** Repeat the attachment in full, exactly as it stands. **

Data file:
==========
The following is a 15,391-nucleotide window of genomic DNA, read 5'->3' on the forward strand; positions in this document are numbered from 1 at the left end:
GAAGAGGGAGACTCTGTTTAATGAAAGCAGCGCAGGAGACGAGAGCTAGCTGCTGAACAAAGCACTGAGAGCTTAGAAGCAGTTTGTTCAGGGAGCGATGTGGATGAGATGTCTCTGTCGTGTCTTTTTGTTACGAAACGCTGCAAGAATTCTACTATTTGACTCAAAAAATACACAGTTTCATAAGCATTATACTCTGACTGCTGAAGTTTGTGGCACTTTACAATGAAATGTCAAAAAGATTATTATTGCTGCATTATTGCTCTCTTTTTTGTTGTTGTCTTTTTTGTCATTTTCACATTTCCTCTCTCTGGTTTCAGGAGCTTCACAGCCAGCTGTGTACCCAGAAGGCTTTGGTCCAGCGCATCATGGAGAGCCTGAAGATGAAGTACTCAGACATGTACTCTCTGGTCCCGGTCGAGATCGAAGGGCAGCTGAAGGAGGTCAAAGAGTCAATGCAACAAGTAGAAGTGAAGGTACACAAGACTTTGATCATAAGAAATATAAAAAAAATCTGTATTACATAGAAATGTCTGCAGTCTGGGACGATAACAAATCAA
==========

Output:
The following is a 15,391-nucleotide window of genomic DNA, read 5'->3' on the forward strand; positions in this document are numbered from 1 at the left end:
GAAGAGGGAGACTCTGTTTAATGAAAGCAGCGCAGGAGACGAGAGCTAGCTGCTGAACAAAGCACTGAGAGCTTAGAAGCAGTTTGTTCAGGGAGCGATGTGGATGAGATGTCTCTGTCGTGTCTTTTTGTTACGAAACGCTGCAAGAATTCTACTATTTGACTCAAAAAATACACAGTTTCATAAGCATTATACTCTGACTGCTGAAGTTTGTGGCACTTTACAATGAAATGTCAAAAAGATTATTATTGCTGCATTATTGCTCTCTTTTTTGTTGTTGTCTTTTTTGTCATTTTCACATTTCCTCTCTCTGGTTTCAGGAGCTTCACAGCCAGCTGTGTACCCAGAAGGCTTTGGTCCAGCGCATCATGGAGAGCCTGAAGATGAAGTACTCAGACATGTACTCTCTGGTCCCGGTCGAGATCGAAGGGCAGCTGAAGGAGGTCAAAGAGTCAATGCAACAAGTAGAAGTGAAGGTACACAAGACTTTGATCATAAGAAATATAAAAAAAATCTGTATTACATAGAAATGTCTGCAGTCTGGGACGATAACAAATCAA